I tell you this because Frankenweenie, a stop-motion film by Tim Burton, seems entirely unaware of this basic principal of storytelling. If this movie were a room, its walls would be lined with guns. There would be guns of all shapes and sizes and calibers hanging every which way, and precisely zero of them would go off by the end.
Otter is disappoint.
Where do I even begin. Well, let's start off by trying to answer one simple question: what is the message? I have no idea.

The movie is about a friendless young boy named Victor Frankenstein (because Tim Burton lost the page in his dictionary that defined 'subtle') who loses his dog in a tragic accident at a baseball game, which Victor only played in because his father insisted he try sports instead of making home movies all day. Using the power of lightning, he brings his beloved dog back to life as a slap in the face of God and nature.

Meanwhile another group of kids who's names I can't remember, who I will refer to as Orlock, Gloop and Hirohito (I'll get to the Japanese one in a moment), want to know how to bring the dead to life so they can win an upcoming science fair.
"Just thought I'd remind you all, I'm Asian!"
MEANWHILE the school science teacher is under attack by the ignorant town, who view his enlightened way of thinking with contempt and fear.

MEANWHILE the evil, self-absorbed mayor is pressuring his niece into performing well at the "Dutch Day" celebration so that he doesn't find himself embarrassed (somehow).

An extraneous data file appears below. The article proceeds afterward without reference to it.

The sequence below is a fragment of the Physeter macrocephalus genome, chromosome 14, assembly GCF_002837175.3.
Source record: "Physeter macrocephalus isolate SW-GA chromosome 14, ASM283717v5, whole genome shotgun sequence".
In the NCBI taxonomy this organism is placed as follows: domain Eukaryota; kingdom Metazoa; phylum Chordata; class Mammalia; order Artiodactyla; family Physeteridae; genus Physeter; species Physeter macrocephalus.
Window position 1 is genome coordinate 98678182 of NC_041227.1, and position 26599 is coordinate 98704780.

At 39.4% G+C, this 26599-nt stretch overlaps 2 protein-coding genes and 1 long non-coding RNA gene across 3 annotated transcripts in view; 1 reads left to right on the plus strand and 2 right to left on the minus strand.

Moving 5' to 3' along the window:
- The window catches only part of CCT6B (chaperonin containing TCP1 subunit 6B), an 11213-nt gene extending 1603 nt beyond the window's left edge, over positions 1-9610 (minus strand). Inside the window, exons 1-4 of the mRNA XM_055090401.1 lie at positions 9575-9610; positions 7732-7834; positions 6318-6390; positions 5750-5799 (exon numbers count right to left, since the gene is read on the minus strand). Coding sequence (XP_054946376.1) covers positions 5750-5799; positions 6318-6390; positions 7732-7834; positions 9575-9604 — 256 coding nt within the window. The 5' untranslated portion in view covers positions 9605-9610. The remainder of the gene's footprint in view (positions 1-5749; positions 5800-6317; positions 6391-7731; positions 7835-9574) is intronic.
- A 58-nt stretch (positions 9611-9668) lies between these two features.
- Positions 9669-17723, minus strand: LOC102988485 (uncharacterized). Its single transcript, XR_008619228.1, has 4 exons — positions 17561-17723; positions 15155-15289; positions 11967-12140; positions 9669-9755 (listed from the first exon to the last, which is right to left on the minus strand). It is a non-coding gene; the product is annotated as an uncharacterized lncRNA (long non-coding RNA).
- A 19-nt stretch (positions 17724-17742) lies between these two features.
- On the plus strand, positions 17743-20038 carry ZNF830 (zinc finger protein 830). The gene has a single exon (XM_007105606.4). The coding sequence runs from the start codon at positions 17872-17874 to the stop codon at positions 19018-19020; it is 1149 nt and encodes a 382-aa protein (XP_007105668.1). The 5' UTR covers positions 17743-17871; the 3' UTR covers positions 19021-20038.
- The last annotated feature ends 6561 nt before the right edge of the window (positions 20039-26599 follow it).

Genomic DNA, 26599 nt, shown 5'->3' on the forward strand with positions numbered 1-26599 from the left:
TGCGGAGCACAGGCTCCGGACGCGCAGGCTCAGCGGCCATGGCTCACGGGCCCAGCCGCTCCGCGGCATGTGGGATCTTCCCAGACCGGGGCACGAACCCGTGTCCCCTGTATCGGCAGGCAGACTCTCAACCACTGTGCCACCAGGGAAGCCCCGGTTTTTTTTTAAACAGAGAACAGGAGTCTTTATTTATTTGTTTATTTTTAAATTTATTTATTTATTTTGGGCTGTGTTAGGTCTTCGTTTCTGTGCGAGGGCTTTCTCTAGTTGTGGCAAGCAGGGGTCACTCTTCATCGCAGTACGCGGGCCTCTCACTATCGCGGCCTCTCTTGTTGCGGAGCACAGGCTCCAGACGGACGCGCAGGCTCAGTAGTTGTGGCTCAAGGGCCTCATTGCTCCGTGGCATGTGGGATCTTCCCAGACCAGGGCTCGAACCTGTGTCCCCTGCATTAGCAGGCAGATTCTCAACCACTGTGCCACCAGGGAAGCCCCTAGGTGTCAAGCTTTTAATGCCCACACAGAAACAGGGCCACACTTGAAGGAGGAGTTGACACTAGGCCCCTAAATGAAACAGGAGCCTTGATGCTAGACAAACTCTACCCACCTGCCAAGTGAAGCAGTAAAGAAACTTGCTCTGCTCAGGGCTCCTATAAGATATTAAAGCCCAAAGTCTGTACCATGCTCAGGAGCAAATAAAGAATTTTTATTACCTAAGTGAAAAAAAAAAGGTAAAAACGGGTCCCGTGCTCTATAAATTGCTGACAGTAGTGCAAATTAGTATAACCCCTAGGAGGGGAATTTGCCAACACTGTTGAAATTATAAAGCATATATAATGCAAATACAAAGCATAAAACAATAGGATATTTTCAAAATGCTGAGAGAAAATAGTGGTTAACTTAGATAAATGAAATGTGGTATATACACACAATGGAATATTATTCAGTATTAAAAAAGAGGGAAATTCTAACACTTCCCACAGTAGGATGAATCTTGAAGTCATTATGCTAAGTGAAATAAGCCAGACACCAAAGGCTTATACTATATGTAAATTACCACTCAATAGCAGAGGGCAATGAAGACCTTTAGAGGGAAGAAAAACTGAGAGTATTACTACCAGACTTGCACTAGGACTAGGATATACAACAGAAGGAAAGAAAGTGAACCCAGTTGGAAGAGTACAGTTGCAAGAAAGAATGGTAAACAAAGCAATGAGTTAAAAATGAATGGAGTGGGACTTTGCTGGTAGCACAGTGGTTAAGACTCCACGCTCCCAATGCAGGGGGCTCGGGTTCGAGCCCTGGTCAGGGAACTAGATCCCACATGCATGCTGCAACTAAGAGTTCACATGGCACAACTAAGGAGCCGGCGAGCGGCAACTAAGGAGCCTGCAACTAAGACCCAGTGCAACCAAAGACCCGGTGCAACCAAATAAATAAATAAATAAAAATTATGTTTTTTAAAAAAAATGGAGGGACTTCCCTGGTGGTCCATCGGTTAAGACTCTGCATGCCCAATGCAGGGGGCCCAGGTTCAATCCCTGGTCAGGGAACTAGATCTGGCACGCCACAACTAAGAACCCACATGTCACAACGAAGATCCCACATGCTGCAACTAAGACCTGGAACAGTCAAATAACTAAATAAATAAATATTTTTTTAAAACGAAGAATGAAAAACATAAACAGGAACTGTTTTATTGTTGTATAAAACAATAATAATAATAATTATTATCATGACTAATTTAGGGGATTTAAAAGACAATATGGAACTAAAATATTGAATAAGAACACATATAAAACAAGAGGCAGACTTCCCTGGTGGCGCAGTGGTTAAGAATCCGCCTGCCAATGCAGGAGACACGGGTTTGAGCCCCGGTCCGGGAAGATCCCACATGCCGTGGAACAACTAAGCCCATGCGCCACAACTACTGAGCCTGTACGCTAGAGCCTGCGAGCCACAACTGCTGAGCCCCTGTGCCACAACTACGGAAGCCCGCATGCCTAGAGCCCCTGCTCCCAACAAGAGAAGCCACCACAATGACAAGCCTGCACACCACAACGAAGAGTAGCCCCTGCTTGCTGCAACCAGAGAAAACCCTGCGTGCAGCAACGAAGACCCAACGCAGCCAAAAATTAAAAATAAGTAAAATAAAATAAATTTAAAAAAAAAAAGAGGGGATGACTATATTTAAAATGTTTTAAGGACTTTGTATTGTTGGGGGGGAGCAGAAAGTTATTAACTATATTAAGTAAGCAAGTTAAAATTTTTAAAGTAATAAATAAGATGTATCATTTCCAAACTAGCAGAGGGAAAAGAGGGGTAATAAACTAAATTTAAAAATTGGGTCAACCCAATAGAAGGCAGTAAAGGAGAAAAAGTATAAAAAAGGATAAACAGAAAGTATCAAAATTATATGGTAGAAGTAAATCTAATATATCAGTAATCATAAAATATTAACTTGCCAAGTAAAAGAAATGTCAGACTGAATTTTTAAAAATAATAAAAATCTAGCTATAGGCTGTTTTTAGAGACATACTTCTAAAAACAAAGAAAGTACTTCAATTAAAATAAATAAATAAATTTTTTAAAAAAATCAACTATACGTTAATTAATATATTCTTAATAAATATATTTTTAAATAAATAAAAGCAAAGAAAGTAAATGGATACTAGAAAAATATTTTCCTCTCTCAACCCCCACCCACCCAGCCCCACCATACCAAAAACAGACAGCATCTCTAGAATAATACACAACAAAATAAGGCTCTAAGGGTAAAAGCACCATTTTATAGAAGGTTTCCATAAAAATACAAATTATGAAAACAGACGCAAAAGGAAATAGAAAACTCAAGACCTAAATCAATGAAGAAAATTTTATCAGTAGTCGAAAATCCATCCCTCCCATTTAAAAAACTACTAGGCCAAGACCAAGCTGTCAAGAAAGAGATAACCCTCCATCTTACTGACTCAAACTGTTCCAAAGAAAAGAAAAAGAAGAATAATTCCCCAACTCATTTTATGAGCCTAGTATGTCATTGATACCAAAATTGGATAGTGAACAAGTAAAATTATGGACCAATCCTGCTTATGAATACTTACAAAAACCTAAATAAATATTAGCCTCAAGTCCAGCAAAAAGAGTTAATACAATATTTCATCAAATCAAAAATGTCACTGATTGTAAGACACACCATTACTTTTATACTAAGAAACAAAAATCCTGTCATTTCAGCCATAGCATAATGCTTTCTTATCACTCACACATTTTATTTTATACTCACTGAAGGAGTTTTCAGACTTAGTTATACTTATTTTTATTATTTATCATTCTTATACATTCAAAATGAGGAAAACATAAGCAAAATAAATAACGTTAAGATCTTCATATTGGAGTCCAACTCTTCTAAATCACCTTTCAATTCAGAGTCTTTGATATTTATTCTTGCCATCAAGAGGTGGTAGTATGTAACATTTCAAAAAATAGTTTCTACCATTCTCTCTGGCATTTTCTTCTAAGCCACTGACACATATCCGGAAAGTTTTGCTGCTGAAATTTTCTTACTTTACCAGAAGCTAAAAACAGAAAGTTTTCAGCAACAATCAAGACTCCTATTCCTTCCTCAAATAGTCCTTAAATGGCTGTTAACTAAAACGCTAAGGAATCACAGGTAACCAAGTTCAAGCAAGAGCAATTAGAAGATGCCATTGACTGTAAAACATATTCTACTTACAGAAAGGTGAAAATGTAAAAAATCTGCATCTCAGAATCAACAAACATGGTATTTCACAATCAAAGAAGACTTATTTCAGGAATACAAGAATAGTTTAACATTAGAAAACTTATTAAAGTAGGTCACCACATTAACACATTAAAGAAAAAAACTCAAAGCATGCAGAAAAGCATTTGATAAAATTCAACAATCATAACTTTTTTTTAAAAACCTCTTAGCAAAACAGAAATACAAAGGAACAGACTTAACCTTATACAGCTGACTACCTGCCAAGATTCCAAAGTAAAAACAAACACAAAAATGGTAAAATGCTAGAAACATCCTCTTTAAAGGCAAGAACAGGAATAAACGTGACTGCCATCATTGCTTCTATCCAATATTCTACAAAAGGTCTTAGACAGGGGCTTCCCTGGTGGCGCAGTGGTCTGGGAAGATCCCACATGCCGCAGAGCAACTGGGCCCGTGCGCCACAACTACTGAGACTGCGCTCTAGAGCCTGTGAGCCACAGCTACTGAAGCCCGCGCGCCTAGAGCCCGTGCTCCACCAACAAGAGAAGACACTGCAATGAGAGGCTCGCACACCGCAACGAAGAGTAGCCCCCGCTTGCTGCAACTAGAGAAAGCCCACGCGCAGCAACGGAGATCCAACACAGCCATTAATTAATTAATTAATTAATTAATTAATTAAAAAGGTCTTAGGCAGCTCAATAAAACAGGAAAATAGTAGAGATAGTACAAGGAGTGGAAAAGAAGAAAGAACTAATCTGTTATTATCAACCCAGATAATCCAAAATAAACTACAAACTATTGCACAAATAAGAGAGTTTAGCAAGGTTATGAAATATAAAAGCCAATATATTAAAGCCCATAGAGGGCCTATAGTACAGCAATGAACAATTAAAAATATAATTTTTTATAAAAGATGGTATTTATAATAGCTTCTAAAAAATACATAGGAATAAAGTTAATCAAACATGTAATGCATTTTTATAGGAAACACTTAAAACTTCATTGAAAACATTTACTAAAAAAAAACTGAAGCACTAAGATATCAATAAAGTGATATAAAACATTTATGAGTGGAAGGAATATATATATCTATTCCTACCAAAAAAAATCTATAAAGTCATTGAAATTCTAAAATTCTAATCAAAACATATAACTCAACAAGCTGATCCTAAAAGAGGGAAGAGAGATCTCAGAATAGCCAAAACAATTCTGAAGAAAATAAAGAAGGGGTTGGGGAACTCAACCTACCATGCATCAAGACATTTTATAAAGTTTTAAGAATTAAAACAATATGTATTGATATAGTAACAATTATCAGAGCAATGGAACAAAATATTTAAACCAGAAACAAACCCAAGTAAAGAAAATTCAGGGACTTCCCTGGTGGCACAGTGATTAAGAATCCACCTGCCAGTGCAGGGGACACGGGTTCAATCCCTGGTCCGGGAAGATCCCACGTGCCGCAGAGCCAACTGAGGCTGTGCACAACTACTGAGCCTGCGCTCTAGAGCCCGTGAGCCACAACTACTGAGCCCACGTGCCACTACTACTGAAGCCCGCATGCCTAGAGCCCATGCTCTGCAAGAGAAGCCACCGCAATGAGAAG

MEANWHILE the writers wanted to cram in every single horror and monster reference they possibly could.

So yeah, that's a lot of ground to cover in a single movie, and a ton of plots to resolve. So how does the movie do it? Well, it goes the clever strategy of just not resolving the vast majority of them. The science fair never happens (it's not cancelled, it just never takes place), the mayor is never punished or defeated, the Dutch Day festival is a small footnote at best, Victor's bitterness towards his father for making him participate in the activity that cost him his dog fails to exist, Victor's hobby of film making is barely even mentioned after the opening, he never really makes friends with anyone...and the list just goes on and on.